Formaldehyde and Formaldehyde-Releasing Preservatives (FRPs) in Cosmetics
Formaldehyde and Formaldehyde-Releasing Preservatives (FRPs) are chemicals used to manufacture industrial products and to fight microbial growth in food and cosmetics. Suspected to be present in nearly 1 in 5 cosmetic products this known human carcinogen and skin irritant is released over the lifetime of a product. Formaldehyde exposure, even at low levels (as low as 250 parts per million) is a significant health concern. In fact, The International Agency for Research on Carcinogens (IARC) has classified formaldehyde as “carcinogenic to humans”, and the U.S. National Toxicology Program has classified it as ‘reasonably anticipated to be a human carcinogen.
What is Formaldehyde?
Formaldehyde is a strong smelling , colorless flammable gas that is often used in the production of many common consumer products including, fertilizer, plywood, building materials, walls, cabinets, funeral home products, personal care products and it is also used as a preservative in antiseptics and medicine.
What are Formaldehyde-Releasing Preservatives (FRPs)?
Preservatives are additives used to help prevent fungus, yeast, mold and bacteria development in personal care products and food. Formaldehyde Releasing Preservatives (FRPs) are preservatives that slowly and continuously release formaldehyde. Formaldehyde can be added directly to a product but is usually released when adding preservatives, such as quaternium-15, DMDM hydantoin, imidazolidinyl urea, diazolidinyl urea, polyoxymethylene urea, sodium hydroxymethylglycinate, bromopol and glyoxal. These chemicals decompose slowly over time to form molecules of formaldehyde and are either inhaled or absorbed by the skin.
Why Should You Be Concerned?
You should be concerned because formaldehyde may pose serious health risks:
Cancer: Formaldehyde is a human carcinogen. When formaldehyde is present in personal care products, people can be exposed to formaldehyde that is off-gassed from the product, by inhaling it or by absorbing it through the skin. Most cancer studies of formaldehyde have focused on risks from inhalation; skin absorption linked to cancer has not been well studied. In addition, the formaldehyde released from FRPs has been linked to cancer, but there is not much evidence that FRPs directly cause cancer. Although studies regarding the amount of formaldehyde in a single product may not pose a significant risk, think about multiple exposure from multiple sources like the entire plethora of head-to-toe body products we use daily, the air we breathe and the environment in general. The Environmental Working Group explains it like this:
“To be sure, the amount of formaldehyde in a cosmetic product at any given time is tiny. The cancer risks presented by a cosmetic could be considered slight — but that product is not a person’s only source of exposure. People are also exposed to formaldehyde by pressed-wood products, cigarette smoke, vehicle exhaust and unvented fuel-burning appliances such as gas stoves, wood-burning stoves and kerosene heaters according to the National Cancer Institute and the Environmental Protection Agency. Personal care products that contain formaldehyde make an unnecessary contribution to an individual’s exposure to this chemical – particularly since research shows that cosmetic products can release small amounts of formaldehyde into the air shortly after they are applied. Formaldehyde is most dangerous when inhaled.”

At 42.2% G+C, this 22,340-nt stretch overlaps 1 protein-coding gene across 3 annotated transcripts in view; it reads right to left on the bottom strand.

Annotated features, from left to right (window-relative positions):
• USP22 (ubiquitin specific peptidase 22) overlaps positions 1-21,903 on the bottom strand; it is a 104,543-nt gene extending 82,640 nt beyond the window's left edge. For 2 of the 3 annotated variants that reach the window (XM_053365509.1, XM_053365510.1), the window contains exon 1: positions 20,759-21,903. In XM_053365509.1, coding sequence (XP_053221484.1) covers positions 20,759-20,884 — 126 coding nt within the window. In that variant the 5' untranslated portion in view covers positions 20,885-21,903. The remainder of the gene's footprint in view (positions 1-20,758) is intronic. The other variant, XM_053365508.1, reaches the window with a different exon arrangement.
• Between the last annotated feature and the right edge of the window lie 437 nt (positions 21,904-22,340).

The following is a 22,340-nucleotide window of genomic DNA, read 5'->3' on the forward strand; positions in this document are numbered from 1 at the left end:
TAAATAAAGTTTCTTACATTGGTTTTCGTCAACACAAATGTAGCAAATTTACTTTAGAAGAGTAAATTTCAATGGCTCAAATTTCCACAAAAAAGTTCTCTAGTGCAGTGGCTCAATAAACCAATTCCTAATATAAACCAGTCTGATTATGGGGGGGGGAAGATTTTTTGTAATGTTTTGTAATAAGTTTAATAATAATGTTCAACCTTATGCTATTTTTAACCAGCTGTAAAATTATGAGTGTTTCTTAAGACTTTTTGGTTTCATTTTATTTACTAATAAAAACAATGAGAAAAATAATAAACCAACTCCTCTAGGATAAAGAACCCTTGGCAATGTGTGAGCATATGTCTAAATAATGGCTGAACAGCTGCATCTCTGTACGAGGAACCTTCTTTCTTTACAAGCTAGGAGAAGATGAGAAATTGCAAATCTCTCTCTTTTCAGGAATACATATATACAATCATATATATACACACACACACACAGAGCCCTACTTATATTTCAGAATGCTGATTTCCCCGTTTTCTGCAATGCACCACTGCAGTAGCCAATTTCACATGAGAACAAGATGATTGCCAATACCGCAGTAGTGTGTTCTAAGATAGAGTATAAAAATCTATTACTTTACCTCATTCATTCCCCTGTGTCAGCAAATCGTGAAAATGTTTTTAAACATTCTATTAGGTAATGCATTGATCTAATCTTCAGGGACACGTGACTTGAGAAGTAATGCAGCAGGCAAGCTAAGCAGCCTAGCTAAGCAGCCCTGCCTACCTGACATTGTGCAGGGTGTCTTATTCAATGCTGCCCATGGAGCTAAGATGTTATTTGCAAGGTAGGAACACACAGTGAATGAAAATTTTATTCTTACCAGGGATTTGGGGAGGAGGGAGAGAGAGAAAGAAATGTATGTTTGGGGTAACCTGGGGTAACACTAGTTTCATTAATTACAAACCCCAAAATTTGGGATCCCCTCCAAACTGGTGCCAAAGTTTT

“Even the industry-funded Cosmetic Ingredient Review panel recommends that cosmetic products not contain more than 0.2% formaldehyde, and does not consider formaldehyde to be safe in aerosol products (CIR 2006). However, as it stands in the U.S. there are no restrictions on the levels of formaldehyde allowed in any body care products, no requirement to test products made with formaldehyde-releasing preservatives for levels of formaldehyde, and certainly no obligation to inform consumers that the products they use each day are likely to contain a cancer-causing chemical that does not appear on the list of ingredients.”
Irritation: Formaldehyde can cause allergic skin reactions (contact dermatitis) and rashes in some people and with increased and repeated exposure some people may develop a sensitivity. It can also cause irritation to the eyes, nose and throat. Most of the irritation from FRPs is due to the actual formaldehyde being released however some FRPs such as Quanternium-15 , glyoxal and sodium hydroxymethylglycinate can trigger a reaction all on their own.
What Types of Products Contain Formaldehyde and Formaldehyde-Releasing Preservatives?
The potential for formaldehyde and formaldehyde-releasing preservatives can be found in nail polish, nail glue, nail hardeners, eyelash glue, hair gel, hair-smoothing products, shampoos, lotions, body soap, body wash, makeup, shampoo (including baby shampoo), lotions, and deodorants, among others.
What to Look for on the Label
If you want to avoid formaldehyde and formaldehyde-releasing preservatives, you should avoid labels with the following ingredients:
- DMDM hydantoin
- Imidazolidinyl urea
- Diazolidinyl urea
- Polyoxymethylene urea
- Bronopol (2–bromo–2–nitropropane–1,3-diol )